Leading herbal product developer Himalayan Drugs, of India, has an anti-diabetic drug called, Diabecon, which contains ingredients from: Gymnema sylvestre, Pterocarpus marsupium, Glycyrrhiza glabra, Casearia esculenta, Syzgmium cumini, Asparagus racemosus, Boerhavia diffusa, Sphaeranthus indicus, Tinsopora cordifolia, Swertia chirata, Tribulus terrestris, Phyllanthus amarus, Gmelina arborea, Gossypium herbaceum, Berberis aristat, Aloe vera, Triphala, Commiphora wightii, shilajeet, Momordica charantia, Piper nigrum, Ocimum sanctum, Abuilton indicum, Curcuma longa, Rumex maritimus. Whereas, another product Diasulin contains; Cassia auriculata, Coccinia indica, Curcuma longa, Emblica officianlis, Syzugium cumini, Trigonella foenum graecum, Azadrichta indica, Ficus racemosa, Aegle marmelos, Cinnamomum tamala. Some Ayurvedic products have Gurmar (Gymnema sylvestre) Karela (Momordica charantia) Pushkarmool (Inula recemosa), Jamun gutli (Syzygium cumini) Neem (Azardochta indica) Methika (Trigonella foenum gracecum) Guduchhi (Tinospora cordifolia)13-15. Problem with such formulations with multiple phytochemicals is lack of specificity lack of therapeutic potency of individual ingredients and the problems associated with standardization and evaluation of bioavailability, safety and efficacy of these formulations.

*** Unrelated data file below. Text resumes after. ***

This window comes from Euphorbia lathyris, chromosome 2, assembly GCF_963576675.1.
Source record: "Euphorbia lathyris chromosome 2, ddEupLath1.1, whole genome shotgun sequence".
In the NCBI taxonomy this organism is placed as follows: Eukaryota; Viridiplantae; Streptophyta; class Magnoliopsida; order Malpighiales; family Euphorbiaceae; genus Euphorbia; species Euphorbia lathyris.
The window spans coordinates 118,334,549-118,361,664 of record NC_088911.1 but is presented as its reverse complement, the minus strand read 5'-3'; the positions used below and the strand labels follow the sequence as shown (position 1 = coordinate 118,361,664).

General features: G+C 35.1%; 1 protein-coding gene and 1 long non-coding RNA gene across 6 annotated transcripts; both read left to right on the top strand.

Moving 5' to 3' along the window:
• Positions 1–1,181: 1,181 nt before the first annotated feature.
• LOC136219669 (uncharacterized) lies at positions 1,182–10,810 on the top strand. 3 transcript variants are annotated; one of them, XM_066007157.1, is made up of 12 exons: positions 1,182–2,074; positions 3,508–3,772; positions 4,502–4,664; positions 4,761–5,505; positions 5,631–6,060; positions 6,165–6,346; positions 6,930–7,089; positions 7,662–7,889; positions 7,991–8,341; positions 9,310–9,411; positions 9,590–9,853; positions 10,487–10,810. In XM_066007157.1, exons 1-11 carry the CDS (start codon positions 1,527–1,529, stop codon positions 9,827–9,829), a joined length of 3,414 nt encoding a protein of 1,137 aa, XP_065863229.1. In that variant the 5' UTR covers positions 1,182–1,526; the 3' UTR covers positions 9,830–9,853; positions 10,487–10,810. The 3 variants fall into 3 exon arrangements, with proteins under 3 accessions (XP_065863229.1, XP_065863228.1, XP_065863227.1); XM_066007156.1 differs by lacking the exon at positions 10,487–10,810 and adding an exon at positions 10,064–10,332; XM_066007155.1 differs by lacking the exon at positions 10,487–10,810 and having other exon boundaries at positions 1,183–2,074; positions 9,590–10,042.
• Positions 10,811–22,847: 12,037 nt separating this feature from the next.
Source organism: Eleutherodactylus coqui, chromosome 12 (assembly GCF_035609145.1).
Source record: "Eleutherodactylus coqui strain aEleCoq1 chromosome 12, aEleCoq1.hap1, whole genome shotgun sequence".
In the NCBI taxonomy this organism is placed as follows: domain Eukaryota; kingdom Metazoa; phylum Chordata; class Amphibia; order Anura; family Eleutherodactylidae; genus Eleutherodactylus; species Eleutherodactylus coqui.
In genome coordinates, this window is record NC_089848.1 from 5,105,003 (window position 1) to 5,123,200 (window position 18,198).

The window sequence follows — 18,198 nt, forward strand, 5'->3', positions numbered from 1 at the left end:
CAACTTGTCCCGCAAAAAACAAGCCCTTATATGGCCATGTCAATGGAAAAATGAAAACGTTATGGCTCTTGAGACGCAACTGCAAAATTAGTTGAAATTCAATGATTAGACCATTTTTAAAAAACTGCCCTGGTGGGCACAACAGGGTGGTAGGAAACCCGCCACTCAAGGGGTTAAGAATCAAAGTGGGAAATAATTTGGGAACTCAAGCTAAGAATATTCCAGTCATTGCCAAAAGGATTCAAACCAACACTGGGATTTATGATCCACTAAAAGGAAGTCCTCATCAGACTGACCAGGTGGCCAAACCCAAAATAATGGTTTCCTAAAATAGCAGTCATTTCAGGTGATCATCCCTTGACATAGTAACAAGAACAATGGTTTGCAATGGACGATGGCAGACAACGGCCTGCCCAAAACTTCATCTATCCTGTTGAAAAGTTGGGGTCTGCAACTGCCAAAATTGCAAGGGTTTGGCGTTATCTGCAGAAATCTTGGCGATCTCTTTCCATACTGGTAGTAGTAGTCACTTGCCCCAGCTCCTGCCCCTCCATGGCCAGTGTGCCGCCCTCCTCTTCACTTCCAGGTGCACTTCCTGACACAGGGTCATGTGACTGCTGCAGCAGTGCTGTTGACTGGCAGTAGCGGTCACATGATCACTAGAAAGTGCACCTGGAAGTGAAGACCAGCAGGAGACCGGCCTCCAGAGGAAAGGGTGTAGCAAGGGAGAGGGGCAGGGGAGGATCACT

A search of literature on this topic (anti-diabetic, anti-obesity herbal drugs) reveals many herbal products, their extracts, active ingredients and supplements that could be used for managing diabetes and excess weight. However, no guidelines exist as to how to go about developing a reasonable evidence-based support for the claims made by these preparations. If one establishes a clear goal, develops appropriate screening methods with specific end points, then one can develop, reasonable evidence to support their claims as well as establish some degree of standardization of their products. Readers are urged to refer to original reviews and books to get additional information on this topic16. Having said that, we would like to give couple of examples to show how one can develop validation studies to establish the efficacy of such preparations in a small number of subjects in the shortest possible time and with a limited budget. First of all, we would like to introduce the use of new glucose sensor developed by Abbott healthcare (FreeStyle Libre-ACGM System) for continuous monitoring glucose to demonstrate the beneficial effects of newly developed indigenous formulations on postprandial glucose peaks (www.freestylelibre.us). Secondly, we would like to introduce an integrated non-invasive diagnostic platform, to assess the effectiveness of drug formulations on collective risks of cardiometabolic diseases.